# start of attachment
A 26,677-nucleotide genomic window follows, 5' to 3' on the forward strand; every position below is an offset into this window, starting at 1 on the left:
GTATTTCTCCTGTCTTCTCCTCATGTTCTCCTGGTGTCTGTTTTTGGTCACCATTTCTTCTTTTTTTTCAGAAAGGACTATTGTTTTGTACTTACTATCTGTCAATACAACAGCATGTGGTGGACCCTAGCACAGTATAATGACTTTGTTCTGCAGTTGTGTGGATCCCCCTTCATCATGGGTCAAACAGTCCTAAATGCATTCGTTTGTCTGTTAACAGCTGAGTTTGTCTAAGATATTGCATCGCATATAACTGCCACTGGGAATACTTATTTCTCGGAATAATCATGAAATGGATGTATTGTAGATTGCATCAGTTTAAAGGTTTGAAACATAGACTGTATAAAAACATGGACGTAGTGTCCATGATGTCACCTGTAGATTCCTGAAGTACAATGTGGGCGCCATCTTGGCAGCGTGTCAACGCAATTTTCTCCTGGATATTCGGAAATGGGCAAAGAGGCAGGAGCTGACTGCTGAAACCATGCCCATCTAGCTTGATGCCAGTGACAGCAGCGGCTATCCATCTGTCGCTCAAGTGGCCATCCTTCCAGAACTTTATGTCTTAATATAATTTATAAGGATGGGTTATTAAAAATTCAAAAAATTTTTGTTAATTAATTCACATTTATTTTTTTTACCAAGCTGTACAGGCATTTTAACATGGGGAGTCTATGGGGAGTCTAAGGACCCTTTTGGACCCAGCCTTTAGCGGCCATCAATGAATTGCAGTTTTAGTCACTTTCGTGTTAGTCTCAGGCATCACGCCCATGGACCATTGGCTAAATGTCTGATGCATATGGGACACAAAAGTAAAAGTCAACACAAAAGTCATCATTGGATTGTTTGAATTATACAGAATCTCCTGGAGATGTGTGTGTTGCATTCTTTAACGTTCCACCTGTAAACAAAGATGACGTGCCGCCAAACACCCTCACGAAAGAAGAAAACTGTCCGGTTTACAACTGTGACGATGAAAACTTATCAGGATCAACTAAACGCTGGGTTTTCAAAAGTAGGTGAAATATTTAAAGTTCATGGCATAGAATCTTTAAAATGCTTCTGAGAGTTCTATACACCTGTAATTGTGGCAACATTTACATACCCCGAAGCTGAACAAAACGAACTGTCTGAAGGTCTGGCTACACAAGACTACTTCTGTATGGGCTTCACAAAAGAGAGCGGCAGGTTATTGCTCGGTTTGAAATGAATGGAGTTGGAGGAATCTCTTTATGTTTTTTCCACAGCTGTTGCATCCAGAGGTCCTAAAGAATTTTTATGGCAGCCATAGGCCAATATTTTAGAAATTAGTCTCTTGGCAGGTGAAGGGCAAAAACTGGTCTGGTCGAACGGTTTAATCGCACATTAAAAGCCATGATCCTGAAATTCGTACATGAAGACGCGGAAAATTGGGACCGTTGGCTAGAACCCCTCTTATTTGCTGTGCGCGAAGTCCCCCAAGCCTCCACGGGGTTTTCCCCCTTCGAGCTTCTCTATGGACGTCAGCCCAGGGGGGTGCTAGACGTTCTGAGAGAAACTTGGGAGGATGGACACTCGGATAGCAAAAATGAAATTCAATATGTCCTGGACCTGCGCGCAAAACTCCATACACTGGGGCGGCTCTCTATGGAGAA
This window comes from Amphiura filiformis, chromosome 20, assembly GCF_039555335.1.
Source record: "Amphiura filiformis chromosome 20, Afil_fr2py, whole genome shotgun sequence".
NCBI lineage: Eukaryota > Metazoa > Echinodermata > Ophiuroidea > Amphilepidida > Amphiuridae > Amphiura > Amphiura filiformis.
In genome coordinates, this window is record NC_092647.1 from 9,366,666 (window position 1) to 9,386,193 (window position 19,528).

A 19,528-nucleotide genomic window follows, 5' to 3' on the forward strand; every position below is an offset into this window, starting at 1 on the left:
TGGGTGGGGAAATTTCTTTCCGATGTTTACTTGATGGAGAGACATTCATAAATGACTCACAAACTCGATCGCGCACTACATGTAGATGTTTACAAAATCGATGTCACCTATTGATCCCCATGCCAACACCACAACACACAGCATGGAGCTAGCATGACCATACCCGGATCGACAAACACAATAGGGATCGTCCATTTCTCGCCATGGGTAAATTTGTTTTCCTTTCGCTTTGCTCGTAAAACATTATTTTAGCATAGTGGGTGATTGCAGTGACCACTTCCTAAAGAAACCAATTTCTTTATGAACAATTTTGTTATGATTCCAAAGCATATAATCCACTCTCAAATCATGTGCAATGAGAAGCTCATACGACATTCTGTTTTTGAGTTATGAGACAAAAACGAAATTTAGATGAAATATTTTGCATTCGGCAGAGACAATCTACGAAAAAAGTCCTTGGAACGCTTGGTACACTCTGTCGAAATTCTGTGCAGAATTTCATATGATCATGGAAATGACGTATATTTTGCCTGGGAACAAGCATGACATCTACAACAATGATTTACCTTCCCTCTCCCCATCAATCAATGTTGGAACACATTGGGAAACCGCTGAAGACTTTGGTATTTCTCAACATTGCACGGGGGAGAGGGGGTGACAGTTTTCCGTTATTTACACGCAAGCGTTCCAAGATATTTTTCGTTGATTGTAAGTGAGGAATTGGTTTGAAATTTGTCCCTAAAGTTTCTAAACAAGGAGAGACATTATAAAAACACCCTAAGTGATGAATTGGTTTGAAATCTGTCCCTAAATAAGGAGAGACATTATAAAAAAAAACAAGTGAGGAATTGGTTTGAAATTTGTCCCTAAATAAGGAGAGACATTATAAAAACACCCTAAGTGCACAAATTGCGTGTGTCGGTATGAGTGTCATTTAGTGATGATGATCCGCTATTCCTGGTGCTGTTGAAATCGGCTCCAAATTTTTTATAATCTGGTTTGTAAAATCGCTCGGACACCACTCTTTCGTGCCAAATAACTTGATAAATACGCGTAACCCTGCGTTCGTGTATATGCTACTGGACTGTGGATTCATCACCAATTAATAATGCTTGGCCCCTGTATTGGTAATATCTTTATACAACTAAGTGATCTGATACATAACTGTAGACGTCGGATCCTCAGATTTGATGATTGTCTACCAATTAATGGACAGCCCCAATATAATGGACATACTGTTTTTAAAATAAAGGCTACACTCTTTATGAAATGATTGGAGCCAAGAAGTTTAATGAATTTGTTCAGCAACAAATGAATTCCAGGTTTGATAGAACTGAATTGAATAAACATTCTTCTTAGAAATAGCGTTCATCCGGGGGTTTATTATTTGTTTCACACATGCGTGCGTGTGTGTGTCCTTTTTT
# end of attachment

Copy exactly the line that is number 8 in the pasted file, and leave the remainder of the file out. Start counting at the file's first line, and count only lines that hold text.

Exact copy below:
TGGGTGGGGAAATTTCTTTCCGATGTTTACTTGATGGAGAGACATTCATAAATGACTCACAAACTCGATCGCGCACTACATGTAGATGTTTACAAAATCGATGTCACCTATTGATCCCCATGCCAACACCACAACACACAGCATGGAGCTAGCATGACCATACCCGGATCGACAAACACAATAGGGATCGTCCATTTCTCGCCATGGGTAAATTTGTTTTCCTTTCGCTTTGCTCGTAAAACATTATTTTAGCATAGTGGGTGATTGCAGTGACCACTTCCTAAAGAAACCAATTTCTTTATGAACAATTTTGTTATGATTCCAAAGCATATAATCCACTCTCAAATCATGTGCAATGAGAAGCTCATACGACATTCTGTTTTTGAGTTATGAGACAAAAACGAAATTTAGATGAAATATTTTGCATTCGGCAGAGACAATCTACGAAAAAAGTCCTTGGAACGCTTGGTACACTCTGTCGAAATTCTGTGCAGAATTTCATATGATCATGGAAATGACGTATATTTTGCCTGGGAACAAGCATGACATCTACAACAATGATTTACCTTCCCTCTCCCCATCAATCAATGTTGGAACACATTGGGAAACCGCTGAAGACTTTGGTATTTCTCAACATTGCACGGGGGAGAGGGGGTGACAGTTTTCCGTTATTTACACGCAAGCGTTCCAAGATATTTTTCGTTGATTGTAAGTGAGGAATTGGTTTGAAATTTGTCCCTAAAGTTTCTAAACAAGGAGAGACATTATAAAAACACCCTAAGTGATGAATTGGTTTGAAATCTGTCCCTAAATAAGGAGAGACATTATAAAAAAAAACAAGTGAGGAATTGGTTTGAAATTTGTCCCTAAATAAGGAGAGACATTATAAAAACACCCTAAGTGCACAAATTGCGTGTGTCGGTATGAGTGTCATTTAGTGATGATGATCCGCTATTCCTGGTGCTGTTGAAATCGGCTCCAAATTTTTTATAATCTGGTTTGTAAAATCGCTCGGACACCACTCTTTCGTGCCAAATAACTTGATAAATACGCGTAACCCTGCGTTCGTGTATATGCTACTGGACTGTGGATTCATCACCAATTAATAATGCTTGGCCCCTGTATTGGTAATATCTTTATACAACTAAGTGATCTGATACATAACTGTAGACGTCGGATCCTCAGATTTGATGATTGTCTACCAATTAATGGACAGCCCCAATATAATGGACATACTGTTTTTAAAATAAAGGCTACACTCTTTATGAAATGATTGGAGCCAAGAAGTTTAATGAATTTGTTCAGCAACAAATGAATTCCAGGTTTGATAGAACTGAATTGAATAAACATTCTTCTTAGAAATAGCGTTCATCCGGGGGTTTATTATTTGTTTCACACATGCGTGCGTGTGTGTGTCCTTTTTT